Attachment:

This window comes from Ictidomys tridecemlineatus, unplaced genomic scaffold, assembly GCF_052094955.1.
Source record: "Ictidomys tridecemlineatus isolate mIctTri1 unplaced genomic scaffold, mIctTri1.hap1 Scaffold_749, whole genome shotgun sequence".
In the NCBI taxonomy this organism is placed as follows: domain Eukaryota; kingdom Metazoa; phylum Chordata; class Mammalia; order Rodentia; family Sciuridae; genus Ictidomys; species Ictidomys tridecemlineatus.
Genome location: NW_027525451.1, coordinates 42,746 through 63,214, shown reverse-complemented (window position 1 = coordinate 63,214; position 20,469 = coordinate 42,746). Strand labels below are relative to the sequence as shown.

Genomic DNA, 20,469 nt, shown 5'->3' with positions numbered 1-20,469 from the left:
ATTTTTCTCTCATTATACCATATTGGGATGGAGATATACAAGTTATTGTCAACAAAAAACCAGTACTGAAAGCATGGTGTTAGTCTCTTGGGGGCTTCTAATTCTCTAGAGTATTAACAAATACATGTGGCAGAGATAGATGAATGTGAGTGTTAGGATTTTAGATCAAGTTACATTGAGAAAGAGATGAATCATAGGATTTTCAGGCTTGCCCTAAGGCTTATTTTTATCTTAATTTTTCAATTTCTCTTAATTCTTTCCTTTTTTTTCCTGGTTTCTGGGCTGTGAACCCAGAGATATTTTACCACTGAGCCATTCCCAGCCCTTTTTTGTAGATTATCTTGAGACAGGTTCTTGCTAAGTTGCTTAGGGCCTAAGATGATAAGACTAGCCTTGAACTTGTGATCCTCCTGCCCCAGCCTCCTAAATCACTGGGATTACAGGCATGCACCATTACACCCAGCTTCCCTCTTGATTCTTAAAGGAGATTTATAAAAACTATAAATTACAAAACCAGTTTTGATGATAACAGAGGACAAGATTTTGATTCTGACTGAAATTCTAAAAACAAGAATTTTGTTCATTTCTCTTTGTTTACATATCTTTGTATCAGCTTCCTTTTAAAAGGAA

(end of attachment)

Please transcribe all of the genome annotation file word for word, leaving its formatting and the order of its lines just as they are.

This window comes from Ictidomys tridecemlineatus, unplaced genomic scaffold, assembly GCF_052094955.1.
Source record: "Ictidomys tridecemlineatus isolate mIctTri1 unplaced genomic scaffold, mIctTri1.hap1 Scaffold_749, whole genome shotgun sequence".
In the NCBI taxonomy this organism is placed as follows: domain Eukaryota; kingdom Metazoa; phylum Chordata; class Mammalia; order Rodentia; family Sciuridae; genus Ictidomys; species Ictidomys tridecemlineatus.
Genome location: NW_027525451.1, coordinates 42,746 through 63,214, shown reverse-complemented (window position 1 = coordinate 63,214; position 20,469 = coordinate 42,746). Strand labels below are relative to the sequence as shown.

Genomic DNA, 20,469 nt, shown 5'->3' with positions numbered 1-20,469 from the left:
ATTTTTCTCTCATTATACCATATTGGGATGGAGATATACAAGTTATTGTCAACAAAAAACCAGTACTGAAAGCATGGTGTTAGTCTCTTGGGGGCTTCTAATTCTCTAGAGTATTAACAAATACATGTGGCAGAGATAGATGAATGTGAGTGTTAGGATTTTAGATCAAGTTACATTGAGAAAGAGATGAATCATAGGATTTTCAGGCTTGCCCTAAGGCTTATTTTTATCTTAATTTTTCAATTTCTCTTAATTCTTTCCTTTTTTTTCCTGGTTTCTGGGCTGTGAACCCAGAGATATTTTACCACTGAGCCATTCCCAGCCCTTTTTTGTAGATTATCTTGAGACAGGTTCTTGCTAAGTTGCTTAGGGCCTAAGATGATAAGACTAGCCTTGAACTTGTGATCCTCCTGCCCCAGCCTCCTAAATCACTGGGATTACAGGCATGCACCATTACACCCAGCTTCCCTCTTGATTCTTAAAGGAGATTTATAAAAACTATAAATTACAAAACCAGTTTTGATGATAACAGAGGACAAGATTTTGATTCTGACTGAAATTCTAAAAACAAGAATTTTGTTCATTTCTCTTTGTTTACATATCTTTGTATCAGCTTCCTTTTAAAAGGAA